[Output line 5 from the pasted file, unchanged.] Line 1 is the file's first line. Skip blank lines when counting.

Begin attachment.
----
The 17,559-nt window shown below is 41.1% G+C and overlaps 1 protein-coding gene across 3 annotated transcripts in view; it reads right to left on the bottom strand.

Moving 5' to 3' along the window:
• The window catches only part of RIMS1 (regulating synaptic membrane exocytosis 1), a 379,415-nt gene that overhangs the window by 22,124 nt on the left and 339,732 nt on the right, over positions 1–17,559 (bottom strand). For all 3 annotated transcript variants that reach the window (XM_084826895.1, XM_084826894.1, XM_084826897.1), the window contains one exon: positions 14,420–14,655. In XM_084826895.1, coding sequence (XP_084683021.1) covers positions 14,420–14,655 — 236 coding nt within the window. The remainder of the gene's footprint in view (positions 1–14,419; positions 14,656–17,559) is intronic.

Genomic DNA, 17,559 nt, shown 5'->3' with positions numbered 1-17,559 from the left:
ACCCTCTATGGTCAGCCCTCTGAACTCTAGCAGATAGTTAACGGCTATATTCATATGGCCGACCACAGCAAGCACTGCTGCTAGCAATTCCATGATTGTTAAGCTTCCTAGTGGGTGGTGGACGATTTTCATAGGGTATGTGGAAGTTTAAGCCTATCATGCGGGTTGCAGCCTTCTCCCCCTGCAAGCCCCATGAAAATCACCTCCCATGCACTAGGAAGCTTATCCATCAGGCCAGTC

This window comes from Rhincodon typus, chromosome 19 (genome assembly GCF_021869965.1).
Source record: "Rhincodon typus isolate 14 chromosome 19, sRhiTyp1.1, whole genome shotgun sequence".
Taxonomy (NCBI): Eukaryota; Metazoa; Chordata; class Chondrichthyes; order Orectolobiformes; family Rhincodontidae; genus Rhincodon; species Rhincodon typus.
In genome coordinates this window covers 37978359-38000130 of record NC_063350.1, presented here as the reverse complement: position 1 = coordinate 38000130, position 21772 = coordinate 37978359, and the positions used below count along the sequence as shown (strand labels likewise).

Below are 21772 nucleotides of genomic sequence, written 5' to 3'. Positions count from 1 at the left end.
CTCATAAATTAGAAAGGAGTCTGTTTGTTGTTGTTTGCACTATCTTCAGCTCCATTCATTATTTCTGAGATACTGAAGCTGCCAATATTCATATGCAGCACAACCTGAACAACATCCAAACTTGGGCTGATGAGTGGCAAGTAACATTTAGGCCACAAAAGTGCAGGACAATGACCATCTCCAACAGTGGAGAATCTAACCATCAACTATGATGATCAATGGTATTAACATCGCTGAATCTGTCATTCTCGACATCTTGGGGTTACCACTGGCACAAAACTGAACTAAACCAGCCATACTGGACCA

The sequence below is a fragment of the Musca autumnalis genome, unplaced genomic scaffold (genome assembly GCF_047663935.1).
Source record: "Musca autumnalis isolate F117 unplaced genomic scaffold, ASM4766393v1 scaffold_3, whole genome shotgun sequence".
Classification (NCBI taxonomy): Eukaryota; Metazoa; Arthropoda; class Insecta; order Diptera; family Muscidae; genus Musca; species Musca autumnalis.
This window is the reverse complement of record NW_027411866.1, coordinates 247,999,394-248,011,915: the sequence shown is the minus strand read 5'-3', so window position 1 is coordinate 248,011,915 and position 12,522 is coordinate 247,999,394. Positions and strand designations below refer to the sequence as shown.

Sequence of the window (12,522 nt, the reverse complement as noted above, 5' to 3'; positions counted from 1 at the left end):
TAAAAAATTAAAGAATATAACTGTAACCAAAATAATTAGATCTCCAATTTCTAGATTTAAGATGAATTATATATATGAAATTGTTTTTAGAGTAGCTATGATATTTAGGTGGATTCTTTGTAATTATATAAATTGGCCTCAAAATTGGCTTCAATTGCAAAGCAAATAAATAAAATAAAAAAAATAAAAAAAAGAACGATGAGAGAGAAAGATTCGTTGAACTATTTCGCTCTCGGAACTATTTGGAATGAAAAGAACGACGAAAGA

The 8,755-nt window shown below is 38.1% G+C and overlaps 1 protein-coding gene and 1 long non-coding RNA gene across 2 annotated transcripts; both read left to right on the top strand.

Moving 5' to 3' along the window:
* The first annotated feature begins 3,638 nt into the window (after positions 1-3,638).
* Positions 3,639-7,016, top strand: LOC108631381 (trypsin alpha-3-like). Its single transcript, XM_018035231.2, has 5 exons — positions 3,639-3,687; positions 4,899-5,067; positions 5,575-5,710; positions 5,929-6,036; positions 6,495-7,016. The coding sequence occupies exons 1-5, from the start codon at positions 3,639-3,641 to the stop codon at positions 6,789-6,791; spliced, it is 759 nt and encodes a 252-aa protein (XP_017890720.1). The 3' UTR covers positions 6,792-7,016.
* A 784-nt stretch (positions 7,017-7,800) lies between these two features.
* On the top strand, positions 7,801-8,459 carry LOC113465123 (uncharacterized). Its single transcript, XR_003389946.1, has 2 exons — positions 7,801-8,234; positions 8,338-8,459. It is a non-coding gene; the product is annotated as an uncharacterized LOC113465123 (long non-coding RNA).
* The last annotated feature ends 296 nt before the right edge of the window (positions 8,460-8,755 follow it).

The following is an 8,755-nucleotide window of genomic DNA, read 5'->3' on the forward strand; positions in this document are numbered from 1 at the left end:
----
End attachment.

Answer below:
ACCCTCTATGGTCAGCCCTCTGAACTCTAGCAGATAGTTAACGGCTATATTCATATGGCCGACCACAGCAAGCACTGCTGCTAGCAATTCCATGATTGTTAAGCTTCCTAGTGGGTGGTGGACGATTTTCATAGGGTATGTGGAAGTTTAAGCCTATCATGCGGGTTGCAGCCTTCTCCCCCTGCAAGCCCCATGAAAATCACCTCCCATGCACTAGGAAGCTTATCCATCAGGCCAGTC